Skyline (United States, 2010)November 13, 2010
After the release of their first high-profile directorial effort, Aliens vs. Predator: Requiem, co-directors Greg and Colin Strause publicly lambasted Fox for ruining their movie. Now, three years later with Skyline, they have an opportunity to show what they can do without studio interference. The result does not argue in the Strauses' favor. Ultimately, there was no saving Aliens vs. Predator: Requiem, and there's no saving Skyline. Some will, I'm sure, opine that this movie entertains because it's "so bad, it's good." That's not my impression. For me, it's just plain bad. Boring. Unwatchable. How this managed not to go direct-to-DVD (and actually get a wide distribution rather than just a handful-of-theaters dump) is one of 2010's great cinematic mysteries.
If I was nine years old and a filmmaker, this is the kind of movie I might make. Lots of special effects shots of spaceships. A few dogfights. Things blowing up. Cool blue lights. Monsters rumbling through L.A. tearing up buildings and eating people's brains. A nuclear bomb going off. Characters? We don't need no stinkin' characters. A coherent plot? Don't really need that, either. Acting? If I didn't know better, I'd think these were porn actors moonlighting with their clothes on. They certainly deliver dialogue that way. At age nine, I would have lapped it all up - except the occasional patches of "character building" during which nothing happens. Those are spaced out to allow for frequent bathroom breaks or trips to the concession stand.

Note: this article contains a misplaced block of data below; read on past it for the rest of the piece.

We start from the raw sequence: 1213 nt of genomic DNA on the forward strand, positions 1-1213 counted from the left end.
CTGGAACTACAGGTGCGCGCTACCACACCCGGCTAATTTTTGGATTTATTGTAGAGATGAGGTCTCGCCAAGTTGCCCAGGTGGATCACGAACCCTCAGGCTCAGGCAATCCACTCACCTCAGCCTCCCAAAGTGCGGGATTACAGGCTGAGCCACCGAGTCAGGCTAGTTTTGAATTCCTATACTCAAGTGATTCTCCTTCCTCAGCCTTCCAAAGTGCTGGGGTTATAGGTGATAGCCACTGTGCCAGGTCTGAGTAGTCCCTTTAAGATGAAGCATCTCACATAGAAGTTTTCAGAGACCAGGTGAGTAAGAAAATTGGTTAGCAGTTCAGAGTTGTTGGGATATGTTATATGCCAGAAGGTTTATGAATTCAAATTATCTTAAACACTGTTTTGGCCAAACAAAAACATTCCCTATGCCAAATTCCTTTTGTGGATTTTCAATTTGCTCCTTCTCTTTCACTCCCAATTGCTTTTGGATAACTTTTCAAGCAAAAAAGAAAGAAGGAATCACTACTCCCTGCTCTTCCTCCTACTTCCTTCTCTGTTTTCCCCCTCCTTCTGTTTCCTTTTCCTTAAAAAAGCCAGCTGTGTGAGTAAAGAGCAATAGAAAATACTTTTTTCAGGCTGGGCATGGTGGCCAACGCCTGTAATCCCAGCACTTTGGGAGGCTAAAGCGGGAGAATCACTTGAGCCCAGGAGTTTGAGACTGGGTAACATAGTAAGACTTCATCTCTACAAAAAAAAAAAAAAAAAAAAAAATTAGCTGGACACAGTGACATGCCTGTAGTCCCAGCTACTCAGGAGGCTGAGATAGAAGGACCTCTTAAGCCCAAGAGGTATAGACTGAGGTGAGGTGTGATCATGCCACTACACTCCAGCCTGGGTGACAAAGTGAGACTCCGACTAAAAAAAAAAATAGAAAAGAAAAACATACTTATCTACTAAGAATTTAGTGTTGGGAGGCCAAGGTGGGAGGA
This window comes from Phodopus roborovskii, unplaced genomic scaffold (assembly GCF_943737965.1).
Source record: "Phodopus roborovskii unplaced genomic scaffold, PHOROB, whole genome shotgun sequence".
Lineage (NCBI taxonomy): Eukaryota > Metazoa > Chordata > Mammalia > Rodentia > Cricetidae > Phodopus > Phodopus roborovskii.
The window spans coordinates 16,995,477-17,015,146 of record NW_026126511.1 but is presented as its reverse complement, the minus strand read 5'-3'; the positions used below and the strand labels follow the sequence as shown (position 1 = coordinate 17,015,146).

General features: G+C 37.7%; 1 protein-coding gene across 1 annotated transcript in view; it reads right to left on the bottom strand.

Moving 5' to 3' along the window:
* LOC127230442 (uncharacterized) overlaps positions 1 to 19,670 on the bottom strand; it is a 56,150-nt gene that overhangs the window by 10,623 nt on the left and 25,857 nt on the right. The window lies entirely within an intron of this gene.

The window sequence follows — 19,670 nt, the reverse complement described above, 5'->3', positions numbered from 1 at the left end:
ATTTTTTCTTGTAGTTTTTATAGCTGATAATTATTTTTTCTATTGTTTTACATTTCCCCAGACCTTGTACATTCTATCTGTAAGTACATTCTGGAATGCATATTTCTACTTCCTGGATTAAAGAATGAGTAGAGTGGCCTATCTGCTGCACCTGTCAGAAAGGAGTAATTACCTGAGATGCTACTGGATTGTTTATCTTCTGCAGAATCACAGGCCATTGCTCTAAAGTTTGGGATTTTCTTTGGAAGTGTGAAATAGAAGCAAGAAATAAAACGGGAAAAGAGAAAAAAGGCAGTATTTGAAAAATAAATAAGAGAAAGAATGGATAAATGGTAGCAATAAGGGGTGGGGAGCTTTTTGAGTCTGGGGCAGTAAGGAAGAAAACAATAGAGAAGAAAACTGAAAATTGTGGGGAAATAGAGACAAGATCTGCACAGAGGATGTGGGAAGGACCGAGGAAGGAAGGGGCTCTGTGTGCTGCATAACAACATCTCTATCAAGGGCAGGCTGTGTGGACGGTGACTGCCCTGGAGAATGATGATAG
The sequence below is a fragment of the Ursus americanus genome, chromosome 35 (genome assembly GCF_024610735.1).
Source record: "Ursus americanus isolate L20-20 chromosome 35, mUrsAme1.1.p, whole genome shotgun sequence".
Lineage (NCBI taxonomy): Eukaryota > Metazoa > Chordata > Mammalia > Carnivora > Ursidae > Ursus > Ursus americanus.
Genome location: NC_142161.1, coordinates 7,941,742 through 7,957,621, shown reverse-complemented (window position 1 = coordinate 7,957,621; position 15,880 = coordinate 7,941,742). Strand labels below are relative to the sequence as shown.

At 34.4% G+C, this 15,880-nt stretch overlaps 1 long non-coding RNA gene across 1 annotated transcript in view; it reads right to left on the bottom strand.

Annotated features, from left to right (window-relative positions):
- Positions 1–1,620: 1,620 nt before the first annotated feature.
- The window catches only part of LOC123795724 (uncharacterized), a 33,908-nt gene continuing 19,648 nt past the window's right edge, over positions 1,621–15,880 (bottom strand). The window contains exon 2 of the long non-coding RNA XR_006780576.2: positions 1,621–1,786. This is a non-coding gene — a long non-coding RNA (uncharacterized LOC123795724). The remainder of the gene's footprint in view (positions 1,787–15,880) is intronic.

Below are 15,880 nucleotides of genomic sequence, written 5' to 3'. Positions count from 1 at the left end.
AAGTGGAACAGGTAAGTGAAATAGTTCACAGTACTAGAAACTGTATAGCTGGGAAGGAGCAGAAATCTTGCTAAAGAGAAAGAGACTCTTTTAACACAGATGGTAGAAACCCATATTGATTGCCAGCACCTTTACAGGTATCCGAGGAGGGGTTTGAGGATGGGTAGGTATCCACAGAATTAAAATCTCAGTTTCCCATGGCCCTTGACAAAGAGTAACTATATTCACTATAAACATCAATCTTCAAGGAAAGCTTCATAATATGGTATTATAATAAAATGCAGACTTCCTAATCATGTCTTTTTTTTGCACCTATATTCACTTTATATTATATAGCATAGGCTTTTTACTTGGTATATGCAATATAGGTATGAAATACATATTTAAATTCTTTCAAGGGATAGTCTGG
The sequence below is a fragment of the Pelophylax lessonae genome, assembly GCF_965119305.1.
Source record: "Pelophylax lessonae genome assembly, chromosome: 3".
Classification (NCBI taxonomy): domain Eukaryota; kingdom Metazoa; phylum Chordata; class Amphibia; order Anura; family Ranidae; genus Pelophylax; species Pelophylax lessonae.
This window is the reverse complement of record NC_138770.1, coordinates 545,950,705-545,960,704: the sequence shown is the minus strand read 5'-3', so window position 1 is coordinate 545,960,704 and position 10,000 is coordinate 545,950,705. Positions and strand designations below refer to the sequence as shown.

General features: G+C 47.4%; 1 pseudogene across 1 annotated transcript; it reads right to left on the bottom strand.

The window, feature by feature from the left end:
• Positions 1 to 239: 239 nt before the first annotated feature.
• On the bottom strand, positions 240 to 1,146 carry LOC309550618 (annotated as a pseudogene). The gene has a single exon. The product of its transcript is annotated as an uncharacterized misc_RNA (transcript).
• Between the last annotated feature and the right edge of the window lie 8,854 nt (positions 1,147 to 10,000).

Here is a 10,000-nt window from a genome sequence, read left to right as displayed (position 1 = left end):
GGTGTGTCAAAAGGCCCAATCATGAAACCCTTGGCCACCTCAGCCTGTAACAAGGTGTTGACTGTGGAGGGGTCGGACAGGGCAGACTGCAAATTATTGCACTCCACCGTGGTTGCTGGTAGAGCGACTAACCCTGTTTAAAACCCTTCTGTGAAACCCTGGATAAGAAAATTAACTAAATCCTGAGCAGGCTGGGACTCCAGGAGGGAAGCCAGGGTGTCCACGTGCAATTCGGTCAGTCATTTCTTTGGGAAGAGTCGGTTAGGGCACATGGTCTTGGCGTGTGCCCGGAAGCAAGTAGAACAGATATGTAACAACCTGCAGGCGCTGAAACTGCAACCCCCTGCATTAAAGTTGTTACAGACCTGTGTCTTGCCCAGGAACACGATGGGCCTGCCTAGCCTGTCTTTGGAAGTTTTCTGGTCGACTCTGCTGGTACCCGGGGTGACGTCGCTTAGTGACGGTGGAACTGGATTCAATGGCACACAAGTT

Skyline begins on a high note: alien attack! Brilliant blue streaks pepper Los Angeles. The protagonists, Jarrod (Eric Balfour) and Elaine (Scottie Thompson), are awakened at 4 a.m. by a bright light outside their window. When Jarrod goes to investigate, he undergoes a gnarly transformation. Then the screenplay missteps by rewinding the action by 15 hours and introducing us to the characters who will plague the movie for the rest of its misbegotten running length. In addition to Jarrod and Elaine, who are vacationing on the West Coast, we meet Terry (Donald Faison), an old buddy of Jarrod's who has hit the big time in Hollywood; Candice (Brittany Daniel), Terry's blonde bimbo wife; Denise (Crystal Reed), Terry's brunette bimbo mistress; and Oliver (David Zayas), the badass guy who sits behind the desk in the apartment lobby.
Once we endure the 15-minute "getting to know them" flashback sequence, which proves beyond a doubt that the directors can't direct, the writers can't write, and the actor's can't act, it's back to the present and the alien invasion, which turns out to be a snooze. Skyline has one primary action sequence, which occurs when a bunch of people flee the apartment building for a marina and several end up dead. Other than that, it's mostly the survivors holed up on a penthouse watching things transpire through a telescope. When a nuclear bomb explodes, the building barely shakes. Skyline isn't interested in putting the "science" back in "science fiction."